1) The FDCPA only applies to third-party debt collection agencies and attorneys, not to the originating financial institution or debt originator.

2) NCO is a privately owned corporation and is not a subsidiary of any bank

3) Debt collection is not “soul deadening”. It is in fact a very robust business that provides a needed instrument. How soon we forget that the reason debt collectors exist is because of consumers who largely neglect to pay

4) Debt collectors are doing a job that not a lot of people would like, but due to the number of restrictions that exist, although many cry “harassment”, it is more noise than anything. States have even more stringent rules than the Federal government and this has truly toned down harassment over the last 30 years.

5) Debt collectors help bring money back to a large swath of companies and insitutiions, not just banks. They collect money for hospitals, insurance companies, utility companies, and the list goes on and on. It is BECAUSE they bring money back into the system that costs by those companies can be kept down. Remember, they are in it for a profit ( usually ) or at least need to make sure that they can cover their cost of business. When consumers don’t pay, they have to either collect that money in some way or charge customers more. Which would you prefer?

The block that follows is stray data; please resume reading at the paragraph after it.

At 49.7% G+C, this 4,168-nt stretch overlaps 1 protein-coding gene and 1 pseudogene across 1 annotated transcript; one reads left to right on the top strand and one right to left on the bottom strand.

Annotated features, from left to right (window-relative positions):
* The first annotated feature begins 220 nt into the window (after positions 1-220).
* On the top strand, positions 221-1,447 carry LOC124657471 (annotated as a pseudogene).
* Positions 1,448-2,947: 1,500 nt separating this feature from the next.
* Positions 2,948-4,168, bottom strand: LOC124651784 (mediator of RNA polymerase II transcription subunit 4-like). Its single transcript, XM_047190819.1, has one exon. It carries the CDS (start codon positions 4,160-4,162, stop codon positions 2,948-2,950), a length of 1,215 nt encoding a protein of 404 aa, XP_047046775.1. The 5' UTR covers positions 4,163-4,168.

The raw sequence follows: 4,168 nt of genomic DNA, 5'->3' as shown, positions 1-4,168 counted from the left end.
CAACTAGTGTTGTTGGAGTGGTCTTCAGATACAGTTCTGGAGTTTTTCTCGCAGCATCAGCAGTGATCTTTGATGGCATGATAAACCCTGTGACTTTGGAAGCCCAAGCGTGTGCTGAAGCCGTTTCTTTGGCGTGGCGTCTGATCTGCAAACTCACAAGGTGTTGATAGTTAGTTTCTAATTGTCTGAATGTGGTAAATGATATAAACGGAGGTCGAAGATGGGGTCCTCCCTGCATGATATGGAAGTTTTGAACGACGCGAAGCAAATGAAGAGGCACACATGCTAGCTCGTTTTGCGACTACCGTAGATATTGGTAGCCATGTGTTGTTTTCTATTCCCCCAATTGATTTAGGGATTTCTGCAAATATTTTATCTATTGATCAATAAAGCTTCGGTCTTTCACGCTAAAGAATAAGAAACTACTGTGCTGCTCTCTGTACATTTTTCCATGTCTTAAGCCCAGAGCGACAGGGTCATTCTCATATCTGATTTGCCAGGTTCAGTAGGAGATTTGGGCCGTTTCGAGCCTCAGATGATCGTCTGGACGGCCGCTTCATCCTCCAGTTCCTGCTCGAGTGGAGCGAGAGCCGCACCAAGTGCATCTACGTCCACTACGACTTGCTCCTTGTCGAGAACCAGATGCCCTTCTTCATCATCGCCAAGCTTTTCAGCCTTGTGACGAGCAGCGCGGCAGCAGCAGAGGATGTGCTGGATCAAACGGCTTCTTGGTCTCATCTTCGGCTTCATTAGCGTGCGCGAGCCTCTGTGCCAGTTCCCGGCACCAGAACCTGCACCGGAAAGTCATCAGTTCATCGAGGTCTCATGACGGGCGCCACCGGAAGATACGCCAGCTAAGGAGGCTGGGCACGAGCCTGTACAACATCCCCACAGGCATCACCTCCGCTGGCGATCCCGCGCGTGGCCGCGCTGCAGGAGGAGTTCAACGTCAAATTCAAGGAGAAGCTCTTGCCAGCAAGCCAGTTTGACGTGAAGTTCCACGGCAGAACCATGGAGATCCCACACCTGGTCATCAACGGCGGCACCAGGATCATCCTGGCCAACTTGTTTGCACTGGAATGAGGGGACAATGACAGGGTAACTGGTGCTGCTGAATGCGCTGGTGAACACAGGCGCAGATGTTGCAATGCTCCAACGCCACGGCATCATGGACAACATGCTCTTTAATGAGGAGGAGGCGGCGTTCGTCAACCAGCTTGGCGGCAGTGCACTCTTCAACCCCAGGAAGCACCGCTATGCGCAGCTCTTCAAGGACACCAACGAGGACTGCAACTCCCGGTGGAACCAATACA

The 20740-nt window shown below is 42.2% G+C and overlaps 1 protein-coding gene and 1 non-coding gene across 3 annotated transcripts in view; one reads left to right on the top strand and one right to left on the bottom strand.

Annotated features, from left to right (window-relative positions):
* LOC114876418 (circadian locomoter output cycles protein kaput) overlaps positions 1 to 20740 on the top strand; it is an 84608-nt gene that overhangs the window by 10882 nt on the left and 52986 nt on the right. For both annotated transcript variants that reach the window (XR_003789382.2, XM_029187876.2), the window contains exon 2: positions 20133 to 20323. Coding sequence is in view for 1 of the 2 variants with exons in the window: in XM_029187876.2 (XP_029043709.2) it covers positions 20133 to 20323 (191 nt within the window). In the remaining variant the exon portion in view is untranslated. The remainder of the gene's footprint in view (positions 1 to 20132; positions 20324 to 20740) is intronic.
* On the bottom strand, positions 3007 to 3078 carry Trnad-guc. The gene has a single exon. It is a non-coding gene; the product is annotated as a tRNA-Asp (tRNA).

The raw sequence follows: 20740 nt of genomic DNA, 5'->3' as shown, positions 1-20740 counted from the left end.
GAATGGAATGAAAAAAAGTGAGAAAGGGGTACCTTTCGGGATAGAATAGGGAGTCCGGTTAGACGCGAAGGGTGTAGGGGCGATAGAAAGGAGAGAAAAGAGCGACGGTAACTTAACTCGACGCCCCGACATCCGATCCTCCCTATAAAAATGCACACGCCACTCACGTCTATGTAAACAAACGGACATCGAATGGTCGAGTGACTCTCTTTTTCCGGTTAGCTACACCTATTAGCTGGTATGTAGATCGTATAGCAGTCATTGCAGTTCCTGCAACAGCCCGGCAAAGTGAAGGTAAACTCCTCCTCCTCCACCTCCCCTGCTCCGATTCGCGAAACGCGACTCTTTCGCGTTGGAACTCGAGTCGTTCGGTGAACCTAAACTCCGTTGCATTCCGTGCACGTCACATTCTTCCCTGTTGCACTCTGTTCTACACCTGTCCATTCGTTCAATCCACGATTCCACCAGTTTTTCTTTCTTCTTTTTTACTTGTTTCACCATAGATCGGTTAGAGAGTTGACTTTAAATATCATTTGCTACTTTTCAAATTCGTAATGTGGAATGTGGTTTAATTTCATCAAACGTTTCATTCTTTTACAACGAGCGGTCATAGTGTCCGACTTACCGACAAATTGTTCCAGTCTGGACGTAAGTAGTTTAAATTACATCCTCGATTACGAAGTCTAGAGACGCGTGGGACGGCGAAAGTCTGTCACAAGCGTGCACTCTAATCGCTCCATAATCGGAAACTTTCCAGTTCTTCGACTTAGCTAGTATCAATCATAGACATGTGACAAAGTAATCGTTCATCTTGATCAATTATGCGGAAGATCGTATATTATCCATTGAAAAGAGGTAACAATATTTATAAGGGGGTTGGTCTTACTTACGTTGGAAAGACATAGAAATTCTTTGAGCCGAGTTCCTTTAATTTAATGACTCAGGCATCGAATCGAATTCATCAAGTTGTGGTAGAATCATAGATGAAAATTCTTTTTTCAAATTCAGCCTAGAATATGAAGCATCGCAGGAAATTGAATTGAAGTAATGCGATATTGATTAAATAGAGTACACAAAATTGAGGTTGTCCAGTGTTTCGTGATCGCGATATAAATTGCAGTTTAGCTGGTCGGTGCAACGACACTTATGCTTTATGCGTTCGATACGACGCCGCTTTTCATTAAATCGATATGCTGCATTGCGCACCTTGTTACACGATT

I could go on, but suffice to say, collectors as a whole are a hard working crowd and deserve more respect than they receive.

Bryan

Hear hear! I once worked for a collection agency as a collector. I loved it because despite the misconception, collectors are not professional jerks, they are actually there to help and often times have many tools available for loss mitigation to help achieve a win-win situation for both the company and customer.
As far as harassment is concerned, my policy was: during the first 30 days of being delinquent the customers spoke to customer service reps, if they made it to my desk we weren’t in the delightful world of customer service anymore. My job was to get them back on top or begin legal for repossession – not sugar coating – because it’s serious.
I went into every conversation the same, I was very nice to those who were nice – tried to be nice to those who were less delightful – but those who stepped out of line and were downright rude and belligerent… well I wasn’t so nice.
Treat others as you wish to be treated. Whether you like the situation you are in or not, collectors are often your last chance.

Gypsie

I am pretty sure that debt collectors cannot continue to call/harass you at work if you tell them not to call you there anymore.